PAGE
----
Steve once described getting lost in the details when it comes to really hard math or logic problems and that's been exactly my experience as well. I can juggle maybe 3 dimensions in my brain at once, but any more and my mind just starts to wander and I begin day-dreaming. I think for true near-geniuses (+4-5SD), the visuospatial centers of the brain are just so much more developed they can work with several more dimensions (or indepdent variables, etc.) at once than the rest of us.

So anyway, +3SD is good, but there will be dozens, if not hundreds or thousands, better than you when you get to a truly elite instutation (Caltech, Google, NASA, NSA). Someone should tell that to our smartest-guy-in-the-room commander-in-chief (+2SD max)!

Anonymous said...

It's a bit of a blow to the ego, but also delightful in how accurately these tests have got me pegged in terms of intellectual development, academic achievements, and life outcomes (All hail the prognostative powers of g!)

That's a shortcoming in this study. It would be interesting to discover the difference between the IQ140 guy with a physics Phd and the IQ140 guy stuck in some low skill administrative job. Or even the IQ140 guy on the unemployment line.

This is more a study of people with specific achievements than a study of people with high IQ. In other words, it's a study of a specific subset of the high IQ population. Which is why it tells you nothing about the prognostative powers of g.

Anonymous said...

It might not seem that high, but it's about 2 standard deviations out in the white population. About 2.4% of the white population are at least that high.

Yeah, but that's sort of a lot - two or three people out of every hundred.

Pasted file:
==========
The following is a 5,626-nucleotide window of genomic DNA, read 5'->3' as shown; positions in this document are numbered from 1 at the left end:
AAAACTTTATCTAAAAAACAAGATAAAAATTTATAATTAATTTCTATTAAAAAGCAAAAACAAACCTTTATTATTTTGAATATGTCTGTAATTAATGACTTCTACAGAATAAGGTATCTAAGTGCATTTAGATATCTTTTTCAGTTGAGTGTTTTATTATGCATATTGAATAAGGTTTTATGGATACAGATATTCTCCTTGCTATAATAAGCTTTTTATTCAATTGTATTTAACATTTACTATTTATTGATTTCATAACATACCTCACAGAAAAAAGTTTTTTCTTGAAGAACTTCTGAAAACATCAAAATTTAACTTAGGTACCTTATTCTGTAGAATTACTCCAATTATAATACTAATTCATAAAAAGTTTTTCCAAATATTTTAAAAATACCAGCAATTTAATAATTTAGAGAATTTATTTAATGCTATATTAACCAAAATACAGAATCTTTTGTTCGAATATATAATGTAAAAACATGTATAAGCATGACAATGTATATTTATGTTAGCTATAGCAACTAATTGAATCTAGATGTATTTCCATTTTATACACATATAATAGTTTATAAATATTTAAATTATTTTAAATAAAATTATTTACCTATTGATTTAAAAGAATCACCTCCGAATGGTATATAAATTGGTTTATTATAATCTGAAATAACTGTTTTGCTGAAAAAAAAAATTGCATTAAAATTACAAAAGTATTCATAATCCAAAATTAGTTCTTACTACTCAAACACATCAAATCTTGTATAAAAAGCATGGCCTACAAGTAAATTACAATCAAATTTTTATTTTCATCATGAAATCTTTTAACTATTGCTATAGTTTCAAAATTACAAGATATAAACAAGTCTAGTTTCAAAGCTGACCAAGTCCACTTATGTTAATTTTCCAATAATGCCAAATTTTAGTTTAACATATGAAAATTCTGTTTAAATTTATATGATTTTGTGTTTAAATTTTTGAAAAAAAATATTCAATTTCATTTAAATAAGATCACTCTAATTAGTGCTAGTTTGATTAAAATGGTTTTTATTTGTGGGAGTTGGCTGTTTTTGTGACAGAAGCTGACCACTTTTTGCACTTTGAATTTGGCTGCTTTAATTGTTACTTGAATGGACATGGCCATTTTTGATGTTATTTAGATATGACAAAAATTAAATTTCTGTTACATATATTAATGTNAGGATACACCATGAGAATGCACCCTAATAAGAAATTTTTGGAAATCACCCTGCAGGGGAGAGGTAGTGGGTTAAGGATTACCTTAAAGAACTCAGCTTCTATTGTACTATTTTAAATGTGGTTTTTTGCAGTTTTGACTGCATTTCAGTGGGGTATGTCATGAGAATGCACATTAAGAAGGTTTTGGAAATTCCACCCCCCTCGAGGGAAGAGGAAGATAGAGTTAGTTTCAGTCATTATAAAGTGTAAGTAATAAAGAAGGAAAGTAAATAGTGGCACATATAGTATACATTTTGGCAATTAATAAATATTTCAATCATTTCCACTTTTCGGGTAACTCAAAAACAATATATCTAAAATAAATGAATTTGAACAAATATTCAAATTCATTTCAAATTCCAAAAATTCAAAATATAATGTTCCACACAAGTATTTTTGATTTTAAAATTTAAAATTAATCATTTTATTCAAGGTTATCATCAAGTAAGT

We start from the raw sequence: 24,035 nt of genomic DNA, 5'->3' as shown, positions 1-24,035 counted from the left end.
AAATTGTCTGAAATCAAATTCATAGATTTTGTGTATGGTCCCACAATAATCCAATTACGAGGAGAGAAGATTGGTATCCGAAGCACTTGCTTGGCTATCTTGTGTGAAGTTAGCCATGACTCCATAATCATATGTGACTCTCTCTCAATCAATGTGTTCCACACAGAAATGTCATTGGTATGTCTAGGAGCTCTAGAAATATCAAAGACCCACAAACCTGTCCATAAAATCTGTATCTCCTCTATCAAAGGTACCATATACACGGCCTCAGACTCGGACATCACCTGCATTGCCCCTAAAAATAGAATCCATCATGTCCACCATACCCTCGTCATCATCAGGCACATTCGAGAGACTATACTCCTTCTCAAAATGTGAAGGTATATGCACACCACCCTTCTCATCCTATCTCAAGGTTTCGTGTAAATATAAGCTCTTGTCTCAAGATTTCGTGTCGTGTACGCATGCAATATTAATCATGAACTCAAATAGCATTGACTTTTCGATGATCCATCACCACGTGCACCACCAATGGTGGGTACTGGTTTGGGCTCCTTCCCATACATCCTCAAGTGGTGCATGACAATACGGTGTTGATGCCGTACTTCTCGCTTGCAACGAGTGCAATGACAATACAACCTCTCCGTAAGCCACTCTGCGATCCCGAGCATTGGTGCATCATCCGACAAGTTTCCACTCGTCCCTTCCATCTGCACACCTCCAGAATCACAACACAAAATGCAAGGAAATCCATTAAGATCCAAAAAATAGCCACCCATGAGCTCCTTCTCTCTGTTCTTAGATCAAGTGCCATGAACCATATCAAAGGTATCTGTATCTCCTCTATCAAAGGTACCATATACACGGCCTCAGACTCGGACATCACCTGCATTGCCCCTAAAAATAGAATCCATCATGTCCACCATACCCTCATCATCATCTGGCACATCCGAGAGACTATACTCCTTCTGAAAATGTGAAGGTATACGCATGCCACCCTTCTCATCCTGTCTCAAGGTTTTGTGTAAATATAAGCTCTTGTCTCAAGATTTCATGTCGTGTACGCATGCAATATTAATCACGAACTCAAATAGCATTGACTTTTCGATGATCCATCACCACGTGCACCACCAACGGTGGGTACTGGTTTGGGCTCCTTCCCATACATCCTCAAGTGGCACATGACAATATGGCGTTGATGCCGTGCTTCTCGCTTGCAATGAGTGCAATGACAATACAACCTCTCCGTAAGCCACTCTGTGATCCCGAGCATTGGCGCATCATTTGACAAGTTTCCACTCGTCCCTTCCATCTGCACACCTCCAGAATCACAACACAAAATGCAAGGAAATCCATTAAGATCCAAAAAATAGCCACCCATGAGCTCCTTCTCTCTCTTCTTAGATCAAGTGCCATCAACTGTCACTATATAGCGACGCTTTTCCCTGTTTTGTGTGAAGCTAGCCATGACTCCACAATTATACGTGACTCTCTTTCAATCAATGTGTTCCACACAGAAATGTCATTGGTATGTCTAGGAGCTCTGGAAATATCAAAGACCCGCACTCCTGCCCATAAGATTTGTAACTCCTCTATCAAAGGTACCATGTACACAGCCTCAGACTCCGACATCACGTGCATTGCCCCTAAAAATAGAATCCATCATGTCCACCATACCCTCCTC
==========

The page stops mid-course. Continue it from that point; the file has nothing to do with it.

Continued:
greenrivervalleyman said...

Here's a brain-teaser at about the cut-off level of the study:

You have 10 bags full of coins; 9 of the bags contain only real coins, but 1 of the bags contains all counterfeit coins. A counterfeit coin is known to weigh 0.1 gram more than a real coin (say, it's mostly lead). How can you determine which bag holds the counterfeits using a scale and only ONE weighing?


See if you can get this in 30 minute or less w/o looking up the answer on the internet.

Sad But True said...

The problem is that I suspect the fine print says that the data, metadata and resulting findings are the propertary property of the research institute, Chinese funding agency or whatever for-profit spinout results.

For China, you probably don't even need to put such things in fine print anyway.

I also suspect any scientific findings will be shared only on a very limited basis to outside researchers. Anything of commercial value will end up protected behind very high intellectual property barriers.

Anonymous said...

Hint to avoid confusion on brain-teaser: it's not a scales that tells you which side is heavier, it's a scale that gives you a readout.

Anonymous said...

This study appeals to our vanity, and I'm vain enough to say I qualify. But I'm not at all sure I want to help the Chinese with genetic research, even if some of the results get into the intellectual public domain. In fact, I'm not even sure that I want to help American genetic science, or genetic science in general. Knowledge outstripping wisdom, and all that.

Anonymous said...

The problem is that I suspect the fine print says that the data, metadata and resulting findings are the propertary property of the research institute, Chinese funding agency or whatever for-profit spinout results.

For China, you probably don't even need to put such things in fine print anyway.

I also suspect any scientific findings will be shared only on a very limited basis to outside researchers. Anything of commercial value will end up protected behind very high intellectual property barriers.

I understand your wariness in light of China's mercantilist policies, but the organization behind this project, BGI, has an outstanding track record of cooperation with Western researchers.

Gene Berman said...

greenrivervalleyman:

Here's the best I've ever seen (though I don't claim to've seen 'em all):

On 100 paper slips, write numbers of any size--in the entire range from negative infinity to infinity. They can vary: whole numbers, fractions, decimal fractions--all OK.

Put 'em all in a hat or box.

My job is to remove one at a time until I come upon one I believe to be the largest (or the smallest) number of the lot. If I, unknowingly, pass the number, I lose. If I misidentify one as the largest, I lose.

What odds might I need in order for this to be an even-steven proposition?